A recent conversation with my uncle (East African Regional Director for Unicef) about “feeding the world’s growing population” quickly forayed into “land grabs” in Africa. In December of 2010, I wrote a troubling response on our blog to a New York Times article that first publicized the displacement of African farmers by foreign investments in “unused” land for commercial, export agriculture. A recent report by the Oakland Institute confirmed that the situation is dire, to say the least. Here is a summary of their findings in Ethiopia, the heart of current land grabs (Download full report here).
Ethiopia is one of the “least developed countries” in the world, ranked by the United Nations as 157 of 169 countries: 81% of Ethiopians live on less than $2 per day, and 13 million Ethiopians face severe food security each year. Over the past four years, the Ethiopian government has embarked on transferring more than 3,619,509 ha of land to investors, claiming that these investments will stimulate the economy by inserting much needed foreign currency while contributing to long-term food security and the transfer of technology to smallholder farmers.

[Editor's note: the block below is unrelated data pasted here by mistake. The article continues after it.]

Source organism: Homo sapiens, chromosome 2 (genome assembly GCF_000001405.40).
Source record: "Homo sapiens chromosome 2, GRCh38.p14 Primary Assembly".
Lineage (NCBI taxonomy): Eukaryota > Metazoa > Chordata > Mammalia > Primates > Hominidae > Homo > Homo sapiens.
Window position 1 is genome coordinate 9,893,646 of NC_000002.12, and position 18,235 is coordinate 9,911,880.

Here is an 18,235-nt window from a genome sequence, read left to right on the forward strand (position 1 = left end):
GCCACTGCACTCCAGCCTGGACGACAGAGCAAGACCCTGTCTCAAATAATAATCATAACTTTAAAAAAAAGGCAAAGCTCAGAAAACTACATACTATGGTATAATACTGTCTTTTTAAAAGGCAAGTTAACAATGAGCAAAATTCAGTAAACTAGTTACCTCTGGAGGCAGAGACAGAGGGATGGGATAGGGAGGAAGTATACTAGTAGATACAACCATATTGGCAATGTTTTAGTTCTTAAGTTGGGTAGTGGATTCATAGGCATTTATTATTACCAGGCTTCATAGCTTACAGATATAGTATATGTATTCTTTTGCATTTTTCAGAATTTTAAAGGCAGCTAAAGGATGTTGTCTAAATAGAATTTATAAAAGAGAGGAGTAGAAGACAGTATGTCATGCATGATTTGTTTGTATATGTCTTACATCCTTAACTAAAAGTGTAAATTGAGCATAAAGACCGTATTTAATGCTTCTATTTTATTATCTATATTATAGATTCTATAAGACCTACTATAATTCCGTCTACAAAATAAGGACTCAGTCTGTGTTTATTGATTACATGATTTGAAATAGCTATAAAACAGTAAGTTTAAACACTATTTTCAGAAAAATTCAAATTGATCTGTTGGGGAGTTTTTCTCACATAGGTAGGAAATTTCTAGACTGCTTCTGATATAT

The comprehensive research the Oakland Institute undertook to verify these claims yielded appalling, contradictory conclusions:
1. Commercial investment will increase rates of food insecurity in the vicinity of land investments.
2. Large discrepancies between publicly stated positions, laws, policies and procedures and what is actually happening on the ground.
3. No limits on water use, no Environmental Impact Assessments (EIA), and no environmental controls.
4. Displacement from farmland is widespread, and the vast majority of locals receive no compensation.
5. There is no meaningful pre-project assessment, and little in the way of local benefits associated with these land investments.
6. While large foreign investments grab headlines, many Ethiopian land deals involve small-scale investors (local and diaspora), many of whom have limited agricultural experience.
I encourage all readers to at least read the first two pages of the report for a more complete description of the consequences.